(b)lines Ask the Experts – ERISA Plan Effect on Non-ERISA Plan Status

December 4, 2012 (PLANSPONSOR (b)lines) – “We are a 501(c)(3) private nonprofit who, up until this point, have operated an elective deferral-only plan that satisfied the ERISA exemption for such plans.
By PS

“We are contemplating establishing an ERISA 403(b) plan with employer contributions. How would this effect the status of our non-ERISA plan if a) we continued to permit individuals the right to make elective deferrals to the non-ERISA plan or b) we froze contributions to the non-ERISA plan? And finally, how could participants move money between the plans, if at all?”  

Michael A. Webb, Vice President, Retirement Plan Services, Cammack LaRhette Consulting, answers:  

This  question is not uncommon, as the Experts have witnessed a gradual migration among 501(c)(3) plan sponsors from elective deferral-only plans excluded from ERISA coverage under DOL regulation 29 C.F.R. 2510.3-2(f) to ERISA 403(b) plans with employer contributions. Though you should work closely with counsel well versed in 403(b) plan issues to address your specific situation, on its face the establishment of a new ERISA 403(b) plan does not cause the prior non-ERISA plan to be subject to ERISA coverage, whether participants are permitted to continue elective deferrals to the non-ERISA plan or not.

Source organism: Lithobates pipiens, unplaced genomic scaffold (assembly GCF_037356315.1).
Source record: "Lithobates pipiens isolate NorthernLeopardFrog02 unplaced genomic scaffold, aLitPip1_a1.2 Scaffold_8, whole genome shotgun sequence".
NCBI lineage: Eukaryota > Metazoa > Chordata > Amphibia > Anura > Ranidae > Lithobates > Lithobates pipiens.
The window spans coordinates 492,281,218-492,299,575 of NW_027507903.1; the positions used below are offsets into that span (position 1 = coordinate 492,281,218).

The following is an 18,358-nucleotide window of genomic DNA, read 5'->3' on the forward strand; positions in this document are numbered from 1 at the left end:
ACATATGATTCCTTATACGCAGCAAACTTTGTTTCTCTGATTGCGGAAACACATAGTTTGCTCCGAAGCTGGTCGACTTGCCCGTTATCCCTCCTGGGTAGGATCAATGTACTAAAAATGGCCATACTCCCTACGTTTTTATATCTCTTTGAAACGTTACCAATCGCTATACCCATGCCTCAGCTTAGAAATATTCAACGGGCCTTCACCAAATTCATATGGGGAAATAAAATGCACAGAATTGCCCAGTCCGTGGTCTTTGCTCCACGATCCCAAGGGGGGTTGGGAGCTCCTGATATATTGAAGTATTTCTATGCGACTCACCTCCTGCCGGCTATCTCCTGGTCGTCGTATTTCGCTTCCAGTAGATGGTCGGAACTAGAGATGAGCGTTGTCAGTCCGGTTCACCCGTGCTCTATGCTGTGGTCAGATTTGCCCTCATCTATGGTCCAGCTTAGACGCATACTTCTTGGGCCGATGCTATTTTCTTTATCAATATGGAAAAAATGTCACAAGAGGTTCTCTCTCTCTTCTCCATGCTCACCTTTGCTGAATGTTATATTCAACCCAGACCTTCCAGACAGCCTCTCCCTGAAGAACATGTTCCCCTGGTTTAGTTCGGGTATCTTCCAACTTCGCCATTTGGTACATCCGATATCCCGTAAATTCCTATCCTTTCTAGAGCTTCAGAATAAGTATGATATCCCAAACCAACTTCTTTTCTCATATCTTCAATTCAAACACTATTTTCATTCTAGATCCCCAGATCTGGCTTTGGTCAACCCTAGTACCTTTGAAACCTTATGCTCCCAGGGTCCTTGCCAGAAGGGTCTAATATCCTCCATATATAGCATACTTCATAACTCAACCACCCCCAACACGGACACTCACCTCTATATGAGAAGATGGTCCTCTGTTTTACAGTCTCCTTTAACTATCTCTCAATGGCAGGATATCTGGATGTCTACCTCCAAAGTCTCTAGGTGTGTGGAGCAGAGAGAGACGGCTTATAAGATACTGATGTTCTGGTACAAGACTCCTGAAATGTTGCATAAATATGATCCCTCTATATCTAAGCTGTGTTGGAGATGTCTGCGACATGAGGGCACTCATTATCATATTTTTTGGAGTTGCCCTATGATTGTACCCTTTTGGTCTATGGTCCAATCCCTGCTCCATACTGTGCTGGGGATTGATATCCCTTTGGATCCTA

However, if the new plan causes any provision of the exclusion under DOL regulation 29 C.F.R. 2510.3-2(f) to be violated (for example, if elective deferrals to the non-ERISA 403(b) are matched in the ERISA plan) then yes, the prior plan would become subject to ERISA. Special attention should be paid to the issue of whether vendors were limited in the non-ERISA arrangement to one or a few providers using the position under Q&A-16 of FAB 2010-01 that offering additional vendors “would be sufficient to cause the employer to stop making its payroll system available to collect and remit payroll deduction contributions to any 403(b) contractor” since establishing a new ERISA plan with a whole new infrastructure and series of payroll slots would  undermine that argument.  

As a practical matter, though a plan sponsor can maintain both an ERISA 403(b) and non-ERISA 403(b) plan, it may be administratively difficult to do so, since two separate sets of rules for each plan must be administered and communicated to participants. Thus, some plan sponsors have simply opted to no longer take advantage of the ERISA exemption for their existing non-ERISA plan, add employer contributions to that plan, and operate one ERISA 403(b) plan going forward.

However, this approach may not be possible if any of the existing plan vendors do not have the recordkeeping infrastructure in place to provide the plan level financial reporting and other services necessary to support an ERISA plan. Thus, the existing plan vendors should be consulted before any such action is contemplated.   

Finally, though terminating the non-ERISA 403(b) and establishing  the ERISA 403(b) in its place is technically an option, it is often not a practical one, for a variety of reasons (see “Ask the Experts: Replacing a Non-ERISA with an ERISA Plan”).  

As for your final question, since money would be moved from one 403(b) plan to another, a plan-to-plan transfer would be the mechanism for such movement of assets by participants, as opposed to a rollover or contract exchange. For more details on the differences between rollovers, contract exchanges, and plan-to-plan transfers, see “Ask the Experts: Rollovers, Exchanges, and Plan-to-Plan Transfers.”  

Thank you for your question!  

 

NOTE: This feature is to provide general information only, does not constitute legal advice, and cannot be used or substituted for legal or tax advice. 

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